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a Plebiscite in Taiwan
Hunger Strike for a Plebiscite
Taipei, April 10, 1999
A coalition of opposition groups in Taiwan initiated a hunger strike by some 120 supporters of Taiwan's independence, including a number of legislators, on Saturday, 10 April 1999.
The purpose was to put pressure on the ruling Kuomintang to allow passage of a Bill in the Legislative Yuan, providing for a referendum on major national issues, such as Taiwan's future.
About 1,000 people marched through Taipei to show support for the hunger strike, according to the Taiwan Association of University Professors, which organised the march.
"The issue of Taiwan's national status and controversy over major public policies such as building nuclear power plants need to be resolved by referendum," the association said in a statement.
The cheering protesters marched past the President's Office. The two-hour demonstration ended peacefully.
Dr. Trong Chai, an organiser of the hunger strike and a legislator of the pro-independence Democratic Progressive Party, said: "A plebiscite could be the best solution in solving the problem of Taiwan's sovereignty." He added: "More than 74 percent of people here support a plebiscite in deciding the country's policies. I believe the public is on our side."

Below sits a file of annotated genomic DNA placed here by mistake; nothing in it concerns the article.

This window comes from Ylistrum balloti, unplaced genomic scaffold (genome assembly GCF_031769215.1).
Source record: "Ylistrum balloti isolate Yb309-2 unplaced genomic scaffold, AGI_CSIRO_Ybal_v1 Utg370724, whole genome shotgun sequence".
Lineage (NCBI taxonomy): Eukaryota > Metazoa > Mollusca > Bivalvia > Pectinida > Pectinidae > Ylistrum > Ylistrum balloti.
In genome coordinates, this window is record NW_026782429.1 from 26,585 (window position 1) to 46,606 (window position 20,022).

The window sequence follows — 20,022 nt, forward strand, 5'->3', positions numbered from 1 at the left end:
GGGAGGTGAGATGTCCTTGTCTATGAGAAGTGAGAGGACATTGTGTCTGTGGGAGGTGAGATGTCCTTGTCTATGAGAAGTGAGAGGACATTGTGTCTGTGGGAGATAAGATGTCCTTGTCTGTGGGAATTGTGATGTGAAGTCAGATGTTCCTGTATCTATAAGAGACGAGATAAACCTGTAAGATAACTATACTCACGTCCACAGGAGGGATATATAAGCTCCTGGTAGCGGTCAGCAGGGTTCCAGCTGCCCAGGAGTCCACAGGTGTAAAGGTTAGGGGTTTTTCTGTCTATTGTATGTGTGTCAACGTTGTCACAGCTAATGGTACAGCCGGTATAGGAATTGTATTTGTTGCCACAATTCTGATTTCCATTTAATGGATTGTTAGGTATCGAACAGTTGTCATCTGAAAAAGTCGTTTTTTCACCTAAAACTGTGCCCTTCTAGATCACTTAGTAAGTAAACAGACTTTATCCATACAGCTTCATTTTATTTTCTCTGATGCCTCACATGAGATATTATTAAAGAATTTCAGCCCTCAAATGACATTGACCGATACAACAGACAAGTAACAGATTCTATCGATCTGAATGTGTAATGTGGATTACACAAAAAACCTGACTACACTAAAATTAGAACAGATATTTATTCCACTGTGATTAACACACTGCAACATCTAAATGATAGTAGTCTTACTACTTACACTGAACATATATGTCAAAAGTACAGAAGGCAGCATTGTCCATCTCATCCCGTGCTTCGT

Participants read a statement and sang songs before starting the hunger strike in front of the Legislative Yuan building. They include DPP lawmakers Shen Fu-hsiung, Tsai Ming-hsien and Chang Chun-hsiung, Taiwan Independence Party chairman Hsu Shih-kai and former chairman professor Lee Cheng-yuan and a number of overseas pro-independence activists, such as World Federation of Taiwanese Associations president James Lee, and World United Formosans for Independence-USA President Ko Sebo.
"We chose to stage a hunger strike and a sit-in demonstration in order to protest the ruling party's continuous delaying (of a plebiscite bill) and call for public support," according to the statement.
Dr. Chai said the ruling Kuomintang had blocked the bill since its first reading on March 16, 1994.